This collection contains papers from Louis F. Moose from his early days as a student at the University of California, Berkeley, to his retirement from Bell Laboratories, Allentown, Pennsylvania, as an electrical engineer and department head. They date from 1928 with the bulk of the documents from 1942 to 1982 covering his work and activities at the Massachusetts Institute of Technology and Bell Laboratories.
Throughout his career, Mr. Moose was involved with the early research and development of magnetrons/microwave tubes used in radar for military use and for Bell Systems applications.
The Marconi Wireless Telegraph Corporation of America was founded in 1899 as the American branch of Guglielmo Marconi’s (1874-1937) Wireless Telegraph & Signal Company of London. Because of its emphasis on providing radio transmitter receivers for ships and fostering oceanic communications, the U.S. Navy commandeered the company during World War I. After the war, both government and industry colluded to buy out the British company; they created the Radio Corporation of America in its stead in 1919. This collection includes around 1,300 engineering and technical drawings from the Marconi Wireless Telegraph Company of America . Subjects depicted range from circuit diagrams, wiring layouts, and switchboard schematics to architectural plans for aerial towers and carrying case designs.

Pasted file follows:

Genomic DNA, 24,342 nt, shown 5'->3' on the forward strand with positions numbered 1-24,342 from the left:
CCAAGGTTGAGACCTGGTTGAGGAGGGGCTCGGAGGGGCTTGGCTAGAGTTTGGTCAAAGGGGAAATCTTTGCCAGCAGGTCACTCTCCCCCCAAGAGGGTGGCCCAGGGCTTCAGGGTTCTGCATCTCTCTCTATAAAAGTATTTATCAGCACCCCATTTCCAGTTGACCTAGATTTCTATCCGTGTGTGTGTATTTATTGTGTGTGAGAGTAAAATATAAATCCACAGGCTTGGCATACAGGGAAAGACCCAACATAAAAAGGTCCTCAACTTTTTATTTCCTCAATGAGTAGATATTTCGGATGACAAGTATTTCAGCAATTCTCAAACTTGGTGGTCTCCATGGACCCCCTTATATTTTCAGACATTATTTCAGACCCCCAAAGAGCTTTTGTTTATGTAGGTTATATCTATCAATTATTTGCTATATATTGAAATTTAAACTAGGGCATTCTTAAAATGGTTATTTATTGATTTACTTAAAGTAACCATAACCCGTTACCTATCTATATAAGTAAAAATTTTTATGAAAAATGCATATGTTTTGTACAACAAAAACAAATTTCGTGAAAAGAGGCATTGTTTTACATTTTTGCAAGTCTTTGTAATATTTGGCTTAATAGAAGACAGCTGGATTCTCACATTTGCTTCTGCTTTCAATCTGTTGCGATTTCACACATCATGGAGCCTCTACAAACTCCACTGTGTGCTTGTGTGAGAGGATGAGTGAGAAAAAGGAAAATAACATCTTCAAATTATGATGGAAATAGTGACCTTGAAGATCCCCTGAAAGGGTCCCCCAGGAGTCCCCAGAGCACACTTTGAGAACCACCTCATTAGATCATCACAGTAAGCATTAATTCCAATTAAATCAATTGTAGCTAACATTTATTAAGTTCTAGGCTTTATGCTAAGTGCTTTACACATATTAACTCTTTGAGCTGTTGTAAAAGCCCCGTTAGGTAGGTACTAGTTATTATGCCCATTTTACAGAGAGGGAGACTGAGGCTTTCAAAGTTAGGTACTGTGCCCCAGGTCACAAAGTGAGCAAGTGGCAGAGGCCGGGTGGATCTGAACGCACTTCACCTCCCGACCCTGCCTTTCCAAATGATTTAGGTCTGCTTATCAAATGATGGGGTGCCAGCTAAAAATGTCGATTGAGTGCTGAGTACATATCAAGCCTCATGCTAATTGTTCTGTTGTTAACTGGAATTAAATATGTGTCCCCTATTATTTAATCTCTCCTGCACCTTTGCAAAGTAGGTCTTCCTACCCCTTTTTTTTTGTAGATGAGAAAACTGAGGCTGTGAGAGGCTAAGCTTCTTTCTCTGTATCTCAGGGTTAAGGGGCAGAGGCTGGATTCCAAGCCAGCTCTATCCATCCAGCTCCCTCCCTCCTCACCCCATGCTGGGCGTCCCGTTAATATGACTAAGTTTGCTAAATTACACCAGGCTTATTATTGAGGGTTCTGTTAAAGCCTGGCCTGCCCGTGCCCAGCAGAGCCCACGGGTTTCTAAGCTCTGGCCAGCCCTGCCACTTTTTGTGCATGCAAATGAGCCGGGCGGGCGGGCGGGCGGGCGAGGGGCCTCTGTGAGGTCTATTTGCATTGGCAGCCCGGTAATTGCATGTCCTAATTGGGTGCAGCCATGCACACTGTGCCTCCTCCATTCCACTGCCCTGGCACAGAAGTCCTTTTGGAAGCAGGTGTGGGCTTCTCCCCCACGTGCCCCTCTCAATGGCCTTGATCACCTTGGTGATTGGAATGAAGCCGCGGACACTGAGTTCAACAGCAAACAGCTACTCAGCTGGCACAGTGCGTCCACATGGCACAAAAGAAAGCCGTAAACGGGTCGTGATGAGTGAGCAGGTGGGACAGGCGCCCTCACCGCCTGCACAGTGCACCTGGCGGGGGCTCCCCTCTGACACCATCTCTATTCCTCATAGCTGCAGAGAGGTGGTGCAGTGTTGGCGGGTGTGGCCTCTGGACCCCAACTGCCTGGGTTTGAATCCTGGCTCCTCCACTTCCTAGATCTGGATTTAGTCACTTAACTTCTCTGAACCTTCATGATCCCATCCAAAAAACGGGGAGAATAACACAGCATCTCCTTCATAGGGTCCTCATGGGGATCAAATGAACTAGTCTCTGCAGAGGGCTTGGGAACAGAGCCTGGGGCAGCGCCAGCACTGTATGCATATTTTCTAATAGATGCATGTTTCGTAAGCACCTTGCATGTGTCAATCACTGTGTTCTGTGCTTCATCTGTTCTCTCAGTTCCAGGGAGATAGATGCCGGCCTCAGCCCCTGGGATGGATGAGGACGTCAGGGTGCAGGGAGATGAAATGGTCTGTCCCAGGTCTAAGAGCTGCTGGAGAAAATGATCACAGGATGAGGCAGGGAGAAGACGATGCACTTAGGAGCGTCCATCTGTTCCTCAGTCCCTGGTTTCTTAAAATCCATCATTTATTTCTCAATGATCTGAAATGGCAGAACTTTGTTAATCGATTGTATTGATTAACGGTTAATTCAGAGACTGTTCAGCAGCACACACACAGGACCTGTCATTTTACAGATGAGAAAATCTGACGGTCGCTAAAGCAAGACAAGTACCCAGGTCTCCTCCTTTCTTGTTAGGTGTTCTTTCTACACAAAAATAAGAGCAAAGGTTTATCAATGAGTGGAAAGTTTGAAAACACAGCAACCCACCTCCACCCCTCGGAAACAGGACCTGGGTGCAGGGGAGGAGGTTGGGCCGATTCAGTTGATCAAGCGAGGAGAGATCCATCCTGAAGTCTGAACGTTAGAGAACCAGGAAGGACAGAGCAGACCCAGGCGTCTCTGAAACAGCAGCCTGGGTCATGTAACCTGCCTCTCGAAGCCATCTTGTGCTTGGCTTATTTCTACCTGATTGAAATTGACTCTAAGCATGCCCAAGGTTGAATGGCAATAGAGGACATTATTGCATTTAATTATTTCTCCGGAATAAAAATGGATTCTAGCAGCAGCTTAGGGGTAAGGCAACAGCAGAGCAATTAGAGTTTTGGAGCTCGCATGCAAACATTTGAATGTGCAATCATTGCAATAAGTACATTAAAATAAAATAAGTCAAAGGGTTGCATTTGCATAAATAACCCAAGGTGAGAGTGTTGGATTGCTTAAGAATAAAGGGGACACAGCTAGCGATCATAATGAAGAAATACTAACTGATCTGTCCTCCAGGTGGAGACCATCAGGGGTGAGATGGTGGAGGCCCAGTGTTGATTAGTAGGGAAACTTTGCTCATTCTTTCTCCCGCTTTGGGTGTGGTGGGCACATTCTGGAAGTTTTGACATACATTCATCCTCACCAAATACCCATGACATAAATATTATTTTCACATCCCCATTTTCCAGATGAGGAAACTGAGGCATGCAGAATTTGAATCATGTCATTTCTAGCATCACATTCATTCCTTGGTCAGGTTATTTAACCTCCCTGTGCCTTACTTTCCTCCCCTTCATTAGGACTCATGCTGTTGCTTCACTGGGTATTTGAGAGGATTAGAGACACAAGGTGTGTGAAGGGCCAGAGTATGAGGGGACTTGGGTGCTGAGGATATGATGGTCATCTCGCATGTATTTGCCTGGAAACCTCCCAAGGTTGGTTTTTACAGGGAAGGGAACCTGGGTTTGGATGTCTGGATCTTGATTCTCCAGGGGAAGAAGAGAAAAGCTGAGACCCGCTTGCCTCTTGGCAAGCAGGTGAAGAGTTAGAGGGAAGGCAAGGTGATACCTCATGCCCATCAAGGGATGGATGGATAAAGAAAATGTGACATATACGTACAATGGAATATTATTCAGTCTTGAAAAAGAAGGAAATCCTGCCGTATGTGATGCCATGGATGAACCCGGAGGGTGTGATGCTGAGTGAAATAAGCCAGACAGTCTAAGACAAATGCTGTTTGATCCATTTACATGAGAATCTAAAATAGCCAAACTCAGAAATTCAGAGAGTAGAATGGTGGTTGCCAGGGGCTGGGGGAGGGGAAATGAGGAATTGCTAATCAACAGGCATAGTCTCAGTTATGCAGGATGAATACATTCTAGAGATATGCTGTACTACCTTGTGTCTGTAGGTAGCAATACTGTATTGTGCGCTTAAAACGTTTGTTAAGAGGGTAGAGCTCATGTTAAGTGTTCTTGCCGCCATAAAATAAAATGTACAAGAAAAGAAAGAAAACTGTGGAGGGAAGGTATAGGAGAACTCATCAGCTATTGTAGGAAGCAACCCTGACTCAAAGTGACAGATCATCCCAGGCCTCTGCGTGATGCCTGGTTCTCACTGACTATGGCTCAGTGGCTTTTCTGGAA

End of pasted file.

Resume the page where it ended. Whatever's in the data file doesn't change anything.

Paul J. Ganahl (1916-2002) was an electrical engineer who served in the United States Air Force. This item is a manuscript diary kept by Ganahal between January 2, 1953, and December 31, 1953, while working as an electrical engineer performing aerial photography tests for the United States Air Force in California and New Mexico. The daily entries are bullet lists of film rolls develped, problems found, people met with or spoken to, flight test details, and places traveled. The diary provides technical information about the develpment of reconnaissance photography, engineering challenges, and project team communication.
Simon Saretzky (1908-2007) spent his career as an engineer, and was co-founder of IMC Magnetics Corporation, serving as president from 1951 to 1978. He became known as "the father of small motors." This small collection documents Saretzky's career at IMC Magnetics, as well as previous jobs, including his work as an engineer with Holtzer-Cabot Electric Company during World War II. There is a small amount of material related to Cyclohm Corp. in the late 1940s. This collection would be of interest to those researching electrical engineering, the development of small motors, or immigrant entreprenuers.
The Society for the Promotion of Engineering Education, which was founded in 1893 and became part of the American Society for Engineering Education in 1946, was a professional society of engineering school deans, professors, practicing engineers, and industry executives. During the 1930s and 1940s, Dugald C. Jackson (1865-1951), Professor of Electrical Engineering at MIT, served as executive director. MIT president Karl Compton (1887-1954) and Gerard Swope (1872-1957) from the General Electric Company were active members. This collection of correspondence consists largely of letters between Jackson, Swope, and Compton, which document their efforts to shape the curriculum at major engineering schools.